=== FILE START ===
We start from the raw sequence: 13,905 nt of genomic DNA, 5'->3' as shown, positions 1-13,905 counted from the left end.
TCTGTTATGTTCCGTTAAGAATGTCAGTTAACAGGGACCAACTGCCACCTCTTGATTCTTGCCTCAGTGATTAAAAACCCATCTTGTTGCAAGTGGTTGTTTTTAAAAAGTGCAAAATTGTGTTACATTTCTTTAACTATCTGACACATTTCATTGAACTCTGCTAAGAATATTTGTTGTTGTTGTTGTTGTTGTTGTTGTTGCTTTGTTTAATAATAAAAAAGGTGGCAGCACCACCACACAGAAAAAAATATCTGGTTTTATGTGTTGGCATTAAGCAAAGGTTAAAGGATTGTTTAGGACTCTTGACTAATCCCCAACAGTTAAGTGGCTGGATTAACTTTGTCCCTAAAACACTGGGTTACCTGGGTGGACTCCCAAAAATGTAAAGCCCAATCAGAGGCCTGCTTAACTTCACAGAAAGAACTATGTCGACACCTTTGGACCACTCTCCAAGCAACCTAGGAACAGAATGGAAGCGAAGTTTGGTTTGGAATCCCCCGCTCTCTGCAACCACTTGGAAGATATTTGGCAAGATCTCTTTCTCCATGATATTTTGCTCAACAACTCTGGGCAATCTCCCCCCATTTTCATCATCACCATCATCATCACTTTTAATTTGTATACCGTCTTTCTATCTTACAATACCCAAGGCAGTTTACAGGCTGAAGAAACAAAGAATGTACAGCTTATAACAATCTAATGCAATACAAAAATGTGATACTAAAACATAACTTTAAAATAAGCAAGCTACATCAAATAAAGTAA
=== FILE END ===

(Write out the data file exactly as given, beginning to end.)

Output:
We start from the raw sequence: 13,905 nt of genomic DNA, 5'->3' as shown, positions 1-13,905 counted from the left end.
TCTGTTATGTTCCGTTAAGAATGTCAGTTAACAGGGACCAACTGCCACCTCTTGATTCTTGCCTCAGTGATTAAAAACCCATCTTGTTGCAAGTGGTTGTTTTTAAAAAGTGCAAAATTGTGTTACATTTCTTTAACTATCTGACACATTTCATTGAACTCTGCTAAGAATATTTGTTGTTGTTGTTGTTGTTGTTGTTGTTGCTTTGTTTAATAATAAAAAAGGTGGCAGCACCACCACACAGAAAAAAATATCTGGTTTTATGTGTTGGCATTAAGCAAAGGTTAAAGGATTGTTTAGGACTCTTGACTAATCCCCAACAGTTAAGTGGCTGGATTAACTTTGTCCCTAAAACACTGGGTTACCTGGGTGGACTCCCAAAAATGTAAAGCCCAATCAGAGGCCTGCTTAACTTCACAGAAAGAACTATGTCGACACCTTTGGACCACTCTCCAAGCAACCTAGGAACAGAATGGAAGCGAAGTTTGGTTTGGAATCCCCCGCTCTCTGCAACCACTTGGAAGATATTTGGCAAGATCTCTTTCTCCATGATATTTTGCTCAACAACTCTGGGCAATCTCCCCCCATTTTCATCATCACCATCATCATCACTTTTAATTTGTATACCGTCTTTCTATCTTACAATACCCAAGGCAGTTTACAGGCTGAAGAAACAAAGAATGTACAGCTTATAACAATCTAATGCAATACAAAAATGTGATACTAAAACATAACTTTAAAATAAGCAAGCTACATCAAATAAAGTAA